Jalapenos feature in many recipes where the goal is to give the dish a little spice. These mild to medium peppers don't offer a huge kick of heat but they are tasty.
Jalapenos can be stuffed, minced, chopped, and often feature in Mexican cuisine, as well as Asian cuisines, and are wonderful added to pho if you like spicy soup recipes. Discover how to store jalapenos so you can grow or purchase as many as you want at once and keep them in tip-top shape.
You can find fresh jalapenos at most grocery stores, along with just about every South American market and also farmers' markets. You can get them loose or bagged. They also come pickled or preserved.
Try them in egg dishes like omelets, scrambled eggs, and egg puffs. I love to make jalapeno poppers. I halve the spicy peppers lengthways, fill them with a mixture of cream cheese, shredded cheddar, and onion powder, press the halves back together, wrap them in bacon, and grill until crispy!
They are such a wonderful snack and, since some peppers are mild while others seem medium or even hot, you never know what you're going to get until you bite into it.
What are Jalapenos?
Jalapenos (Capsicum Annuum) are a member of the nightshade (Solanaceae) family, along with tomatoes, potatoes, and eggplants. They are usually green but can fully ripen to become orange, red, or yellow. The red ones are usually a little sweeter than the green ones because they've been on the plant for longer.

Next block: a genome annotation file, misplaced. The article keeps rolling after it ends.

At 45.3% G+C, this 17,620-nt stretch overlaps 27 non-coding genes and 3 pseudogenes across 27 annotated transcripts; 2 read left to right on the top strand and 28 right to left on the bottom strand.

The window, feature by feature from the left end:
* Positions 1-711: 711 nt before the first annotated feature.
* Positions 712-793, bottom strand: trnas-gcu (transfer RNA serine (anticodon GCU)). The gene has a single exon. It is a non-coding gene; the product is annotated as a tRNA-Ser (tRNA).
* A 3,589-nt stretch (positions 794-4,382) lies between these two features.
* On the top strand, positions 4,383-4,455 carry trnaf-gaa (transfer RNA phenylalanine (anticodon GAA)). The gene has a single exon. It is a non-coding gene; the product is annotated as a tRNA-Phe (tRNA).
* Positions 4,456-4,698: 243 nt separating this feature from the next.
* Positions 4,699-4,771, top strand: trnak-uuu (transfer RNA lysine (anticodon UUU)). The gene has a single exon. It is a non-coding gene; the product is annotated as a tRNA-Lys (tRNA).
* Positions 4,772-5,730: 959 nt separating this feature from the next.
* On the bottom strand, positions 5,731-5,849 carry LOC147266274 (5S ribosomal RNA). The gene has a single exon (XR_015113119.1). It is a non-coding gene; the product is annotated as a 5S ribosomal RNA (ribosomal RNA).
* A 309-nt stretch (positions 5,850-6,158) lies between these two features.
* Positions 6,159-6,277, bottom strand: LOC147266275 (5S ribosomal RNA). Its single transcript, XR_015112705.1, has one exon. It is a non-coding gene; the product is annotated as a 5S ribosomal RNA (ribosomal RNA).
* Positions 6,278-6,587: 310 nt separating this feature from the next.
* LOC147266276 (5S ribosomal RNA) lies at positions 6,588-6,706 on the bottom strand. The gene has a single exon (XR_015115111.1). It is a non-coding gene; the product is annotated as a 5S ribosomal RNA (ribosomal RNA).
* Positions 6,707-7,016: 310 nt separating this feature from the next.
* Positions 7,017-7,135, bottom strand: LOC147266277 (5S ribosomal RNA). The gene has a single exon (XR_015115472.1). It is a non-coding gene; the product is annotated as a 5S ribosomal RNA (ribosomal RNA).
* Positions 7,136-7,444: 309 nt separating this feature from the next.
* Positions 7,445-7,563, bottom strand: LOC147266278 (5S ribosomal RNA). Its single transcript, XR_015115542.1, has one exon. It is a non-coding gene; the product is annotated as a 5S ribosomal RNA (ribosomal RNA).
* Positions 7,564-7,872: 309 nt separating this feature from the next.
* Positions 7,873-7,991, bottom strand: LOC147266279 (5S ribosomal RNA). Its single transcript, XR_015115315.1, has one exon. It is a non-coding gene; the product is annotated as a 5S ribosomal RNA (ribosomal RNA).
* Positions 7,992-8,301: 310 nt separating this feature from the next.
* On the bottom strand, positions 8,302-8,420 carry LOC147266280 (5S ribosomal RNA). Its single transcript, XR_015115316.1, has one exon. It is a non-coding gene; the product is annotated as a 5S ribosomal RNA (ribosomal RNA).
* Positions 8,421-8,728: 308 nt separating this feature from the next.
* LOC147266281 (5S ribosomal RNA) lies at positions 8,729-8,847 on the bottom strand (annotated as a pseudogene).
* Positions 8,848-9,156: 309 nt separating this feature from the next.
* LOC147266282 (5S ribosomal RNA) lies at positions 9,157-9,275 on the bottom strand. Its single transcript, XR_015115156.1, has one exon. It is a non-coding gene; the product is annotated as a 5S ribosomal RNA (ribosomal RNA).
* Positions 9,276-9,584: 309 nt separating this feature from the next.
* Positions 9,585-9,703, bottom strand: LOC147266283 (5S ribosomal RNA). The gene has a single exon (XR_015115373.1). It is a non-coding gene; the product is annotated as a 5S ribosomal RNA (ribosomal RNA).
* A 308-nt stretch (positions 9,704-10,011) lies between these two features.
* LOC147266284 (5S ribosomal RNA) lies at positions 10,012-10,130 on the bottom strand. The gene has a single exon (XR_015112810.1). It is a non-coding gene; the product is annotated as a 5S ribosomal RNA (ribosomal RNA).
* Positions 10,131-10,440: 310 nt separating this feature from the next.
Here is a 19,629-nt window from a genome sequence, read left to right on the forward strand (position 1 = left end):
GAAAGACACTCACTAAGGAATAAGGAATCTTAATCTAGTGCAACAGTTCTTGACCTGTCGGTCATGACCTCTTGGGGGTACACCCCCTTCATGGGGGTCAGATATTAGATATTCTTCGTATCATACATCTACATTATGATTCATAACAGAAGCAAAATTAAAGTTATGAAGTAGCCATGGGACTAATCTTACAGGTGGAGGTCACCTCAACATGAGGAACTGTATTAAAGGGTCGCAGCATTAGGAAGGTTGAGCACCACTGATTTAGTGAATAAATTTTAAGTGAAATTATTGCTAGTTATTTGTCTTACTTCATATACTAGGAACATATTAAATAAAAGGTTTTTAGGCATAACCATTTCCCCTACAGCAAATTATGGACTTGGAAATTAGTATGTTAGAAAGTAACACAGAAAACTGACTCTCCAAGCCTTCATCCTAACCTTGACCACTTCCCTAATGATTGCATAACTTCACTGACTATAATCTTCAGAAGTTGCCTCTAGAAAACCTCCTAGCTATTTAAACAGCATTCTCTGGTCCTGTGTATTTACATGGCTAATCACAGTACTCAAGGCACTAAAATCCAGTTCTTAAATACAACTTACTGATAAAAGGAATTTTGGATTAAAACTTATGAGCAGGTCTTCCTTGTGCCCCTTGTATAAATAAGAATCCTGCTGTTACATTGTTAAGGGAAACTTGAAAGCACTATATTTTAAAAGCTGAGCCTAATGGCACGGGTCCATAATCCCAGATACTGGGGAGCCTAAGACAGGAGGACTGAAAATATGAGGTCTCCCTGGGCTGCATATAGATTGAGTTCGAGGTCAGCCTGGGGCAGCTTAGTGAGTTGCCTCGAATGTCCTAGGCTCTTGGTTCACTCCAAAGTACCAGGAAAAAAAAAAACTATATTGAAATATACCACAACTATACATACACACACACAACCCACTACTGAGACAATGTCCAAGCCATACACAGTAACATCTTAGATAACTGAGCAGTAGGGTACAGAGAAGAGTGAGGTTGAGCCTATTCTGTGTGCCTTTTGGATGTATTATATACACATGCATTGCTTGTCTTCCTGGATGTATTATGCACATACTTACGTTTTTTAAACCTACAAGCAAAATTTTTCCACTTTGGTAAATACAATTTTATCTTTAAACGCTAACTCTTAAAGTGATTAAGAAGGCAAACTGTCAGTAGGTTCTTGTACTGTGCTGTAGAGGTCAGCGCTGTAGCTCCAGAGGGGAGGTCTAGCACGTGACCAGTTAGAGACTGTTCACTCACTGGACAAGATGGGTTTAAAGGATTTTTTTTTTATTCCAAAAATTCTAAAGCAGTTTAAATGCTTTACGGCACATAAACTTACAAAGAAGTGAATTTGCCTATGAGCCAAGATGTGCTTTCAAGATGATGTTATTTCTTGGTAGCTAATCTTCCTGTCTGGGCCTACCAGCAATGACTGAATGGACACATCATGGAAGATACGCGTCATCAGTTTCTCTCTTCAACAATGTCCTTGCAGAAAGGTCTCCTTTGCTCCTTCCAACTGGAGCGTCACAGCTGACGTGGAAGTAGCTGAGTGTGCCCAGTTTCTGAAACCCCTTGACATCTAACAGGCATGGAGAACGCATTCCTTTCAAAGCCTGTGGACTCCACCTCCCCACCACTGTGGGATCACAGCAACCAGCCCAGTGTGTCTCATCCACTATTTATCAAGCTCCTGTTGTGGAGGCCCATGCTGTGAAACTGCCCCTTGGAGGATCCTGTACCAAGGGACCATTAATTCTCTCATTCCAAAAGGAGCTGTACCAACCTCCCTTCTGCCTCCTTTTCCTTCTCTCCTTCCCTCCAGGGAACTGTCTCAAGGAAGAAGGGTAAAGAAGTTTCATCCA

As regards nutrition, one jalapeno offers as much as 10% of your recommended daily intake of Vitamin C, along with Vitamins A, B6, and K, fiber, manganese, and folate. Since the usual serving size is pretty small, especially if you're just adding a single pepper to a dish for a touch of spice, you will need to eat other healthy veggies too to get your full recommended daily intake.
The word "jalapeno" comes from Xalapa or Jalapa, the capital of Mexico's Veracruz. This is where they originated, but today this type of chili pepper is grown all over the world. A jalapeno plant isn't hard to grow if you have green fingers!
Typical chili pepper plants will grow up to 2 or even 3 feet high, and produce up to 40 peppers. Grab some the next time you're at the grocery store - they're among the cheapest of all fresh peppers.
If the grocery store is out of jalapenos, you can substitute serrano peppers which are similar but a little spicier, and Fresno peppers which are also similar to jalapenos but again a bit hotter. Fresno chilies have fruity, smoky undertones and are especially good in salsa recipes. If you want something that has less heat than a jalapeno but a similar flavor, opt for an Anaheim pepper instead. You could even use bell pepper in your recipe if you prefer no heat at all.
How to Choose the Best Jalapenos
When shopping for canned jalapenos you pretty much just have to check the best-by date, but what about fresh ones? How do you select the best? Fresh-looking peppers without spots, mold, or bruised patches are the kind to pick.
Jalapenos differ in size a bit but this doesn't affect the flavor, so just choose the best size for what you're making. I will get the biggest ones if I'm going to stuff them, or any size if I'm going to slice, chop or mince them.
If you prefer hot peppers, look for older whole jalapenos with looser skin and fine lines. If a tamer bite is what you're after, choose smooth-skinned peppers which are younger and should have a milder taste. Knowing this is one of the easiest ways to ensure you get exactly the heat level you want.
How to Store Jalapenos
It's a good idea to know how to store jalapenos so you can keep them in peak condition and add them to your favorite recipes. It's not hard to get the best jalapeno shelf life, as long as you know how and where to keep them. That way you'll have fresh, ripe jalapenos for all your jalapeno recipes.